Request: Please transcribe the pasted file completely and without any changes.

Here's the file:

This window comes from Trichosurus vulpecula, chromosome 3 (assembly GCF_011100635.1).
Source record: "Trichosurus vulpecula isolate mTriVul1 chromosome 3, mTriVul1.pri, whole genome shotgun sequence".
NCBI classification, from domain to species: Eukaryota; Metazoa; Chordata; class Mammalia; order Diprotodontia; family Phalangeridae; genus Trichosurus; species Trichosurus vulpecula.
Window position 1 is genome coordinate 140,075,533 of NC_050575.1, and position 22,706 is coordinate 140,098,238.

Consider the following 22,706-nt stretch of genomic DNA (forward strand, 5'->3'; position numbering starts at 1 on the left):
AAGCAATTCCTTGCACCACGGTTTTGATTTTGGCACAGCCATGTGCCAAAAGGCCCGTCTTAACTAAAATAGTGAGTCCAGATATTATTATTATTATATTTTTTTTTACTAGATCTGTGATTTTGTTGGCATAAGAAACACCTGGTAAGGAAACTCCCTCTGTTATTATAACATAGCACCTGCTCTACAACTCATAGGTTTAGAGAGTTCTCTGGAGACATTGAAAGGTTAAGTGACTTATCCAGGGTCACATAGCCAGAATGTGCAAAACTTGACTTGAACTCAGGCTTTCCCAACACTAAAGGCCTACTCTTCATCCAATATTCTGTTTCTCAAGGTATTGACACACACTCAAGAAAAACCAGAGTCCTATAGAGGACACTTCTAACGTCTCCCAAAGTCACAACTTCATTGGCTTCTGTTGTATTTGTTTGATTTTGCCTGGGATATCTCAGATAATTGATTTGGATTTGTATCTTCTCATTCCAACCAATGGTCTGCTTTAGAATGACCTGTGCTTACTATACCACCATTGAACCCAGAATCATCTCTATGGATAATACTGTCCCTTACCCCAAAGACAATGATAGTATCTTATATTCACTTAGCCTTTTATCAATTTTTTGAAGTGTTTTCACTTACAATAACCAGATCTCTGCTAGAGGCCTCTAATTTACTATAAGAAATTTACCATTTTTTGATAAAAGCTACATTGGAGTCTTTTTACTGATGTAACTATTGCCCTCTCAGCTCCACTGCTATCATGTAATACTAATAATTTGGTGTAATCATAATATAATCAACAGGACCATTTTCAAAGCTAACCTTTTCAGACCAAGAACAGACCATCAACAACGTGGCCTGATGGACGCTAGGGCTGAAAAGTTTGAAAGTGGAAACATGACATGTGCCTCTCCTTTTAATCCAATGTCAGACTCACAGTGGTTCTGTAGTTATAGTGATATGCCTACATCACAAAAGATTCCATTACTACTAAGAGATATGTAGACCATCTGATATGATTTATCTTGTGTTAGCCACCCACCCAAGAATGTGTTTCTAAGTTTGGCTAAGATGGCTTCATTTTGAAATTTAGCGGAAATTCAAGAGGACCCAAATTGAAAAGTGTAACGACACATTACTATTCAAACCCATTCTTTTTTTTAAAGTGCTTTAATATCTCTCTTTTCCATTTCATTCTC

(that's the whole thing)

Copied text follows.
This window comes from Trichosurus vulpecula, chromosome 3 (assembly GCF_011100635.1).
Source record: "Trichosurus vulpecula isolate mTriVul1 chromosome 3, mTriVul1.pri, whole genome shotgun sequence".
NCBI classification, from domain to species: Eukaryota; Metazoa; Chordata; class Mammalia; order Diprotodontia; family Phalangeridae; genus Trichosurus; species Trichosurus vulpecula.
Window position 1 is genome coordinate 140,075,533 of NC_050575.1, and position 22,706 is coordinate 140,098,238.

Consider the following 22,706-nt stretch of genomic DNA (forward strand, 5'->3'; position numbering starts at 1 on the left):
AAGCAATTCCTTGCACCACGGTTTTGATTTTGGCACAGCCATGTGCCAAAAGGCCCGTCTTAACTAAAATAGTGAGTCCAGATATTATTATTATTATATTTTTTTTTACTAGATCTGTGATTTTGTTGGCATAAGAAACACCTGGTAAGGAAACTCCCTCTGTTATTATAACATAGCACCTGCTCTACAACTCATAGGTTTAGAGAGTTCTCTGGAGACATTGAAAGGTTAAGTGACTTATCCAGGGTCACATAGCCAGAATGTGCAAAACTTGACTTGAACTCAGGCTTTCCCAACACTAAAGGCCTACTCTTCATCCAATATTCTGTTTCTCAAGGTATTGACACACACTCAAGAAAAACCAGAGTCCTATAGAGGACACTTCTAACGTCTCCCAAAGTCACAACTTCATTGGCTTCTGTTGTATTTGTTTGATTTTGCCTGGGATATCTCAGATAATTGATTTGGATTTGTATCTTCTCATTCCAACCAATGGTCTGCTTTAGAATGACCTGTGCTTACTATACCACCATTGAACCCAGAATCATCTCTATGGATAATACTGTCCCTTACCCCAAAGACAATGATAGTATCTTATATTCACTTAGCCTTTTATCAATTTTTTGAAGTGTTTTCACTTACAATAACCAGATCTCTGCTAGAGGCCTCTAATTTACTATAAGAAATTTACCATTTTTTGATAAAAGCTACATTGGAGTCTTTTTACTGATGTAACTATTGCCCTCTCAGCTCCACTGCTATCATGTAATACTAATAATTTGGTGTAATCATAATATAATCAACAGGACCATTTTCAAAGCTAACCTTTTCAGACCAAGAACAGACCATCAACAACGTGGCCTGATGGACGCTAGGGCTGAAAAGTTTGAAAGTGGAAACATGACATGTGCCTCTCCTTTTAATCCAATGTCAGACTCACAGTGGTTCTGTAGTTATAGTGATATGCCTACATCACAAAAGATTCCATTACTACTAAGAGATATGTAGACCATCTGATATGATTTATCTTGTGTTAGCCACCCACCCAAGAATGTGTTTCTAAGTTTGGCTAAGATGGCTTCATTTTGAAATTTAGCGGAAATTCAAGAGGACCCAAATTGAAAAGTGTAACGACACATTACTATTCAAACCCATTCTTTTTTTTAAAGTGCTTTAATATCTCTCTTTTCCATTTCATTCTC